The SARS e-mail worm going around this week is nothing to worry about, but it's only a matter of time before the next big hack attack knocks out half the Internet. After all the money spent Y2K-proofing every computer on the planet, the 21st century's digital pox turned out to be a different bug, one that's still unfixed. Slammer, Code Red, Nimda, and other Internet worms crawl into computers through a hole called a "buffer overflow." It's an old trick that involves connecting to one of a target computer's network services—e-mail, HTTP, a database—and handing that service a carefully crafted string of data that's longer than it's supposed to be. The data gets written into its allocated parking spot in the computer's memory (the buffer), but the extra-long tail (the overflow) spills out to overwrite running code parked in the next space. Sounds stupid, but it's that easy. A moderately smart programmer can figure out how to put a new program in the overflow data and force the target computer to run it.
The most damaging attacks install a program that replicates itself as fast and far as possible, jamming network lines with its traffic. Programmers have worried about buffer overflow attacks ever since the Morris worm brought the fledgling Internet to a crawl 15 years ago. Yet building a barricade to block attacking worms has been all theory and no practice. Even mighty Linux is vulnerable.
But on May 1, a gaggle of programmers will publish working source code that solves the problem. They call it a "prophylactic" that protects against buffer overflows. It doesn't eliminate the bugs, but it keeps them from taking over your computer. The free fix is for the little-used OpenBSD operating system, but it's a working template that programmers can adopt into Windows, Mac OS, Linux, or whatever. To explain why the OpenBSD gang finally decided just to sit down and solve the problem, project leader Theo de Raadt told a reporter that "when you throw a bunch of guys into a room and get them drunk, this is what you get."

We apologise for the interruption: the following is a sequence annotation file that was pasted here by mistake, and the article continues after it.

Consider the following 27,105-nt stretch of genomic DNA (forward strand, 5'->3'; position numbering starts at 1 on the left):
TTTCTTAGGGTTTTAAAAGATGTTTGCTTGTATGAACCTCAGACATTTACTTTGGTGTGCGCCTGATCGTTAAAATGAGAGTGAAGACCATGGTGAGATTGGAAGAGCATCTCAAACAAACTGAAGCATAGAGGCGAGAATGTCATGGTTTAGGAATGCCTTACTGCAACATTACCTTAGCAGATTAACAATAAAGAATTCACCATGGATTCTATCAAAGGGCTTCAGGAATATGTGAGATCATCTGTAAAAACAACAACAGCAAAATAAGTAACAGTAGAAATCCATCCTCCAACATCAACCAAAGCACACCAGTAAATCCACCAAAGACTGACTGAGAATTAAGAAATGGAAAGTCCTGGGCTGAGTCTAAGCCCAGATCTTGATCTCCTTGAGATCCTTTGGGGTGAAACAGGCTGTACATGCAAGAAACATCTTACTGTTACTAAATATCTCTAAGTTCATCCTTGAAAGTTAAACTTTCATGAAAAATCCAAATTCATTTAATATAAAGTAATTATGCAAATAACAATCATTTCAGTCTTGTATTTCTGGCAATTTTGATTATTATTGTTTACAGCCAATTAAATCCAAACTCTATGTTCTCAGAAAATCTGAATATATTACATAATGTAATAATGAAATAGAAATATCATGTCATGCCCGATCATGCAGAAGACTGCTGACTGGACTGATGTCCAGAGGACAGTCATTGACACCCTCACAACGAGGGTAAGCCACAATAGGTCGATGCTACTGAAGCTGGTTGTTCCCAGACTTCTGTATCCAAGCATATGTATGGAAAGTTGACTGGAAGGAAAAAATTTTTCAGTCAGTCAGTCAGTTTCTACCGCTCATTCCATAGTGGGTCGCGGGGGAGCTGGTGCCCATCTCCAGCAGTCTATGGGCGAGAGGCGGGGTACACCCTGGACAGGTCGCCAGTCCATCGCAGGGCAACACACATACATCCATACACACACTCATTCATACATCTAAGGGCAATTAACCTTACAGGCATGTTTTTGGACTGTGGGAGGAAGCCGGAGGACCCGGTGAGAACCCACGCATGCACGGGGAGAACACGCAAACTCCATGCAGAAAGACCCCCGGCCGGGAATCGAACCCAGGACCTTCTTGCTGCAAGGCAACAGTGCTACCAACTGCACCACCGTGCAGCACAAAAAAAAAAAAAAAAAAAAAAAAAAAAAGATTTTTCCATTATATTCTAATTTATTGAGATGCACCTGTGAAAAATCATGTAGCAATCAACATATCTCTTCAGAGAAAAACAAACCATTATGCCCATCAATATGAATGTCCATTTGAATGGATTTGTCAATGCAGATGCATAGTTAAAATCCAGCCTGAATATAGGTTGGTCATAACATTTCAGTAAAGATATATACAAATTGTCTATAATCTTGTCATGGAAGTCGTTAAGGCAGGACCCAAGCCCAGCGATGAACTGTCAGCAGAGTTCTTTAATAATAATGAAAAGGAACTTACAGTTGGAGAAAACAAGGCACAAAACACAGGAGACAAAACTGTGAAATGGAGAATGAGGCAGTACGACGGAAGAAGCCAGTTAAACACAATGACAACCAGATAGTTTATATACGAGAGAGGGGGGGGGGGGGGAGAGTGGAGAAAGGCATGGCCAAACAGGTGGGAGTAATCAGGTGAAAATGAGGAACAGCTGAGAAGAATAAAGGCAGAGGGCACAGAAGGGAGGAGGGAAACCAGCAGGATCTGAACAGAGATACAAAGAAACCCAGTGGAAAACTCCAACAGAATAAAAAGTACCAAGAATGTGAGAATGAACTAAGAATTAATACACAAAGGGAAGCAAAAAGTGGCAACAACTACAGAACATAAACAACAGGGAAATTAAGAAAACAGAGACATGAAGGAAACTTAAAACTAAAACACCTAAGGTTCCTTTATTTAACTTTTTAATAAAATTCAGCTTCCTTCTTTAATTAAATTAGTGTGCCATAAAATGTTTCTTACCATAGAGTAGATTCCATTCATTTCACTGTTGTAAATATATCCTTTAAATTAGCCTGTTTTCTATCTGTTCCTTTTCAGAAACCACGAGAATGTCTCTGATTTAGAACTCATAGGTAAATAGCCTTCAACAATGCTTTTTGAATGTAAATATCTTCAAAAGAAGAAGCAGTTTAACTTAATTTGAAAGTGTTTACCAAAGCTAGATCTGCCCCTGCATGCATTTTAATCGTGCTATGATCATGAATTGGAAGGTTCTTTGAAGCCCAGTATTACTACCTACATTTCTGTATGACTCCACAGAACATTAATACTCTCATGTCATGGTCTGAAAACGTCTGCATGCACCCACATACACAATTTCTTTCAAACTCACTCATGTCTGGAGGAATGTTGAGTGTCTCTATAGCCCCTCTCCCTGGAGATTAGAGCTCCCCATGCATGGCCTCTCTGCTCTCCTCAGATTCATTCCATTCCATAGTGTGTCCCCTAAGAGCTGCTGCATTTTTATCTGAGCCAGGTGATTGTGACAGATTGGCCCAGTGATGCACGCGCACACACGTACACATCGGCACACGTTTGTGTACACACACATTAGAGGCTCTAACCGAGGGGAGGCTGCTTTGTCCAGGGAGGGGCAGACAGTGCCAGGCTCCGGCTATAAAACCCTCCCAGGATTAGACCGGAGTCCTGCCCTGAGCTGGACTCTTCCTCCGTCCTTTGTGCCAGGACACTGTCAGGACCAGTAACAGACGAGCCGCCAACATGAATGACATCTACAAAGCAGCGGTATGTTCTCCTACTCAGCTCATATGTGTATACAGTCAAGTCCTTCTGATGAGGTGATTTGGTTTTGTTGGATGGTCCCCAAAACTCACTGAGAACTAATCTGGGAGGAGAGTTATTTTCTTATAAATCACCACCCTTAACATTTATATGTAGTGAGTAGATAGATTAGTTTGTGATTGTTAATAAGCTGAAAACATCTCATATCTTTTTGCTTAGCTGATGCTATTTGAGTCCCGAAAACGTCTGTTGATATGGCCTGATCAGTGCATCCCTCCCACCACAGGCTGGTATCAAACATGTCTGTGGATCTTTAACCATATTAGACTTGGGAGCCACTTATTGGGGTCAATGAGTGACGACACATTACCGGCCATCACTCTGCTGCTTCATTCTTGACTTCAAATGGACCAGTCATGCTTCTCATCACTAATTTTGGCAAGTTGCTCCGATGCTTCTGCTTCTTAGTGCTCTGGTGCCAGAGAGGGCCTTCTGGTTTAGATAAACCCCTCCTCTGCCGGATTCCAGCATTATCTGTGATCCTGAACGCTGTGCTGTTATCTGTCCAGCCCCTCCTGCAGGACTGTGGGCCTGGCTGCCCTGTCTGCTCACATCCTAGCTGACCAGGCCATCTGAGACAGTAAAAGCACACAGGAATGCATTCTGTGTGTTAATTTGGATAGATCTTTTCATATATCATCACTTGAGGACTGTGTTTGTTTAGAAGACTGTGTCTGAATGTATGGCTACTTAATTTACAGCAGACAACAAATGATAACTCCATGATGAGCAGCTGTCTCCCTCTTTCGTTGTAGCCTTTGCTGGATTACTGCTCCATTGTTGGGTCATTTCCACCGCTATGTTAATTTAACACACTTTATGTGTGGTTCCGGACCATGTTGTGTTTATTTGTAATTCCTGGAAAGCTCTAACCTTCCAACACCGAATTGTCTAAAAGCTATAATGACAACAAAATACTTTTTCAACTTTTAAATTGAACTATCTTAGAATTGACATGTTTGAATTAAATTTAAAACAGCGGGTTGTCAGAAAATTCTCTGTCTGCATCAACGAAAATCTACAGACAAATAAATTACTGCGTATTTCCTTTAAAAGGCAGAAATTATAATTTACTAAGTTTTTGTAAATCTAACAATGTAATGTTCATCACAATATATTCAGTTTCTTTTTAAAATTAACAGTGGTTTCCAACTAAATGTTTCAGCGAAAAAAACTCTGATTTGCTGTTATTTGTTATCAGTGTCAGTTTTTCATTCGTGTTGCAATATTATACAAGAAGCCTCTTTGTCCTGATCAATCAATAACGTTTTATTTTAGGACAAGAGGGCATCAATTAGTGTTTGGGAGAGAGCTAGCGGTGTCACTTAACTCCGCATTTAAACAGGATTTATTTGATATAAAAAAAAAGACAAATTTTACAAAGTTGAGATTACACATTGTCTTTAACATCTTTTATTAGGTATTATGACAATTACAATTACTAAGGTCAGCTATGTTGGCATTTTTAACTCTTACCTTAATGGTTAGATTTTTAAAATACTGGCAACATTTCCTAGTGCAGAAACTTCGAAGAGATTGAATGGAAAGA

I hope they've got another keg in the closet because they'll need it to cope with the backlash their fix will create. Building a brick wall for worms seems like an obvious improvement, but to make it work, de Raadt's team had to rethink the entire way the operating system allocates and uses memory. It changes the way programs are compiled, and it slows down the computer's performance (by only a few percentage points, de Raadt claims). Worst of all, it requires other techies to rewrite parts of mission-critical applications, update operating systems, and possibly reinstall the operating system on every one of their company's computers in order to put the fix into place.
Such an upgrade could cost thousands of dollars for a small company, millions for a big one. Not to mention that any engineer knows that fixing one bug can introduce another, and "don't break my applications" is an IT manager's prime directive. That's why no one's bothered to stop buffer overflows—not even as an option—for the past 15 years. But the cost of refusing the cure keeps getting higher. In 1988, the Morris worm knocked out only a few geek enclaves. This past January, Slammer grounded airline flights, put 911 callers on hold, and shut down 900 computers at the Department of Defense.
That kind of threat led the Defense Advanced Research Projects Agency to underwrite a $2.3 million grant to OpenBSD in 2001 as part of a search for crack-proof computers. But DARPA withdrew its funding last week, allegedly because of an interview with the Globe and Mail in which de Raadt veered from explaining his team's new code to call the war in Iraq an oil grab. "It just sickens me," he said. "I try to convince myself that our grant means a half of a cruise missile doesn't get built."
In the end, it doesn't matter whether de Raadt gets his grant back. It's more important that programmers at Microsoft (which owns Slate—you guys listening?) take a good hard look at his code next week. After all, Slammer, Code Red, and Nimda did their damage by attacking Microsoft applications running on Windows. They could just as well have hit OpenBSD, or Linux, or my PowerBook, but Microsoft's market share makes it the cracker's target of choice.
For now, Microsoft won't say whether or not the next Windows upgrade, due in 2005, will have built-in buffer overflow protection. But a few weeks before Slammer hit, I sat in the front row of a talk on "Trustworthy Computing" by Microsoft Chief Technology Officer Craig Mundie. With Internet shutdowns now seen as a potential terror tool, Mundie told us it was time for pre-emptive strikes. "Even if it means we're going to break some of your apps," he said, "we're going to make these things more secure, and you're just going to have to go back and pay the price." Promise?